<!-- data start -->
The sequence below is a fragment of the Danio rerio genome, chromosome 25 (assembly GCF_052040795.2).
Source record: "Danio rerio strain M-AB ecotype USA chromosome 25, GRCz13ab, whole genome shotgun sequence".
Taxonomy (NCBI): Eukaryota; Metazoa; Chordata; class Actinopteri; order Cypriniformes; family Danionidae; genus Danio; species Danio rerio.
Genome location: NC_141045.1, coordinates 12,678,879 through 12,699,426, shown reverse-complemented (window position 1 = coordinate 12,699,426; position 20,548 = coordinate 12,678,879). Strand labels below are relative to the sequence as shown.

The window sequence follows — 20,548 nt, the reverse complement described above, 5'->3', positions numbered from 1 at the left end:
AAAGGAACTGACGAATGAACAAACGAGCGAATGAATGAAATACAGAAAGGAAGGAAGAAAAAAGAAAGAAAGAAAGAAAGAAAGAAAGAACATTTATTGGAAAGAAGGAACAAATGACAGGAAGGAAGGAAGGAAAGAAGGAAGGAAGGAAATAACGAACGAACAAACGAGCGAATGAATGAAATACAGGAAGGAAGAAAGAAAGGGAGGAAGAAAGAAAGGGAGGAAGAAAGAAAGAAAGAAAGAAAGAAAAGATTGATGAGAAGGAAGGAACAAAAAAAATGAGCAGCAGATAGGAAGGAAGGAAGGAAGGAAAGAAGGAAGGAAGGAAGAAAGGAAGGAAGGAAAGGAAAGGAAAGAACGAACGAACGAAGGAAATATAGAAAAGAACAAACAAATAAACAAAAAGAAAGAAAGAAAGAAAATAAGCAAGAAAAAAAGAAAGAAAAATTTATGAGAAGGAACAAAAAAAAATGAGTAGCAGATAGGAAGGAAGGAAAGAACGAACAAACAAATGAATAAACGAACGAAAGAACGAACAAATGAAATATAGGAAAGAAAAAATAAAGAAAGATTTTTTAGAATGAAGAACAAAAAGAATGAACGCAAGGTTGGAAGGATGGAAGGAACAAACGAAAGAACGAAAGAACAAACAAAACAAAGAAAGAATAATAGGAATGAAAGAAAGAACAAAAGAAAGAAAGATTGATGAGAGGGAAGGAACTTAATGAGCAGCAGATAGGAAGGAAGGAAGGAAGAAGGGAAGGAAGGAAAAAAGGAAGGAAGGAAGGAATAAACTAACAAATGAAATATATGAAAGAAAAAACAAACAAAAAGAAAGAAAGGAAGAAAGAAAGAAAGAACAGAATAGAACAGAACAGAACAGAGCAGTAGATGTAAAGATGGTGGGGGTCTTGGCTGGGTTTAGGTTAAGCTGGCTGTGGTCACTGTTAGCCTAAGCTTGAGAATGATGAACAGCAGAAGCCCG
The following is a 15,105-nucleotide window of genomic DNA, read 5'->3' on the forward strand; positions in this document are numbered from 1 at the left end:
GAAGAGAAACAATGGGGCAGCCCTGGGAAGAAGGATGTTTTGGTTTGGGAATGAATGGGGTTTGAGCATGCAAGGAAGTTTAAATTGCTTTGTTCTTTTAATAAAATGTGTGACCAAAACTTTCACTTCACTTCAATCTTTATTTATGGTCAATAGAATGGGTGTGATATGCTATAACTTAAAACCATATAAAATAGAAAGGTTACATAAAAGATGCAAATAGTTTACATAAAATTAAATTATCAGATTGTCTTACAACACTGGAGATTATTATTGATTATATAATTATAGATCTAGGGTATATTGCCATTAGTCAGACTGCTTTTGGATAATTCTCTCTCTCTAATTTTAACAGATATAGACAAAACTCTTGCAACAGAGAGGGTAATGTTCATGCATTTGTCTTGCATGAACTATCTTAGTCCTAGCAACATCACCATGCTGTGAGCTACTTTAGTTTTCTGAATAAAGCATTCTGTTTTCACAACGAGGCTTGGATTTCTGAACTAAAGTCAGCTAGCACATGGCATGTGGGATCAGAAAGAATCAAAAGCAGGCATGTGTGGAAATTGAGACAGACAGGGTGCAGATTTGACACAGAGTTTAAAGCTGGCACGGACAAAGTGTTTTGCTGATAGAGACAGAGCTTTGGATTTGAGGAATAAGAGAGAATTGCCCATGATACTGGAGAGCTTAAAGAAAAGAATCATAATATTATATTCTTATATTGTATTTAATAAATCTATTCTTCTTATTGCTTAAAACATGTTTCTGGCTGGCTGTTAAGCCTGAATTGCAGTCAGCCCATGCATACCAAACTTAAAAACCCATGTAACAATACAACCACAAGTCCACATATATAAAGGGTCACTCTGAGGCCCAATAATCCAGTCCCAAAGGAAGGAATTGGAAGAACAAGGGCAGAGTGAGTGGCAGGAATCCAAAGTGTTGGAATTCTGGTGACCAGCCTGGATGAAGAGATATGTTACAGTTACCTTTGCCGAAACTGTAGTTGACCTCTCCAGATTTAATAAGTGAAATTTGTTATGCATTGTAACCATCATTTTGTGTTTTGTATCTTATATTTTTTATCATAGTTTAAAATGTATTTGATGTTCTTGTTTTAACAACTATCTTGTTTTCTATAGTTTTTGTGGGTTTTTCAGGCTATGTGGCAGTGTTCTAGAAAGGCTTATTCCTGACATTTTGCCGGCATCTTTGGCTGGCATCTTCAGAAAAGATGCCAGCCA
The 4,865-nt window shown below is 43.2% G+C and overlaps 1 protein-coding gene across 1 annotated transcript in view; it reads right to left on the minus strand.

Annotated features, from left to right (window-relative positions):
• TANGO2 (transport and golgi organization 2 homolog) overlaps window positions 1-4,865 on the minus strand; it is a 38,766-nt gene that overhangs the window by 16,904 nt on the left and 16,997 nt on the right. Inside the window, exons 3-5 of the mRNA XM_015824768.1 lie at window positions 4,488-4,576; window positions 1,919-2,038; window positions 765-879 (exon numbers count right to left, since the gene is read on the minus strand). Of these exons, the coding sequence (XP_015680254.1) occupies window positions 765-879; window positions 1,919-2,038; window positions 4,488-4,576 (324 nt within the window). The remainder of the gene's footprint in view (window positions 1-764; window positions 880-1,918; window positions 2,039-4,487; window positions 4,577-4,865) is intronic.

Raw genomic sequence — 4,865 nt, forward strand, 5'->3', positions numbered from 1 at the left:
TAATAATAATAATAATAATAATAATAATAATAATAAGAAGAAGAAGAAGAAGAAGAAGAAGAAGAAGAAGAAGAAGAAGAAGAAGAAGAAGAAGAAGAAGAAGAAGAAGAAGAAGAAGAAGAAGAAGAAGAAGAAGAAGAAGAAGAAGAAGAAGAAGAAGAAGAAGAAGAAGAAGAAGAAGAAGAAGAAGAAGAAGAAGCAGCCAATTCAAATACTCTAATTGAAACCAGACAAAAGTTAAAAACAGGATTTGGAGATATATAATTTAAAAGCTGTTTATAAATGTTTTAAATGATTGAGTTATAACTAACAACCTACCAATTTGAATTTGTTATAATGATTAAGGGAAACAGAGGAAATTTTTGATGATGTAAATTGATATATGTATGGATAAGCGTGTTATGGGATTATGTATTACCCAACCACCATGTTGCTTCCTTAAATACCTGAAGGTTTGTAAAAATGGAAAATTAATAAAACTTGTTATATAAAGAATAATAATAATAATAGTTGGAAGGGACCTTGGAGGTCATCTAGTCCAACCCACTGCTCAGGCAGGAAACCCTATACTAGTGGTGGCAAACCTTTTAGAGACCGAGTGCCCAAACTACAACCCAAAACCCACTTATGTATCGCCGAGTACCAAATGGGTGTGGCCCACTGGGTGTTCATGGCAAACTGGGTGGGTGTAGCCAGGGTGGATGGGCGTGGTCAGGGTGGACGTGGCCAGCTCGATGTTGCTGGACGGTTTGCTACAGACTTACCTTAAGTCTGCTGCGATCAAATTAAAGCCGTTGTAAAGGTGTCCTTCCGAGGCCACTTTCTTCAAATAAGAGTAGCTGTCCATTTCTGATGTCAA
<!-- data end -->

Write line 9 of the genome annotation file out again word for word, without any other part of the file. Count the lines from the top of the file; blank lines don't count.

The 4,865-nt window shown below is 43.2% G+C and overlaps 1 protein-coding gene across 1 annotated transcript in view; it reads right to left on the minus strand.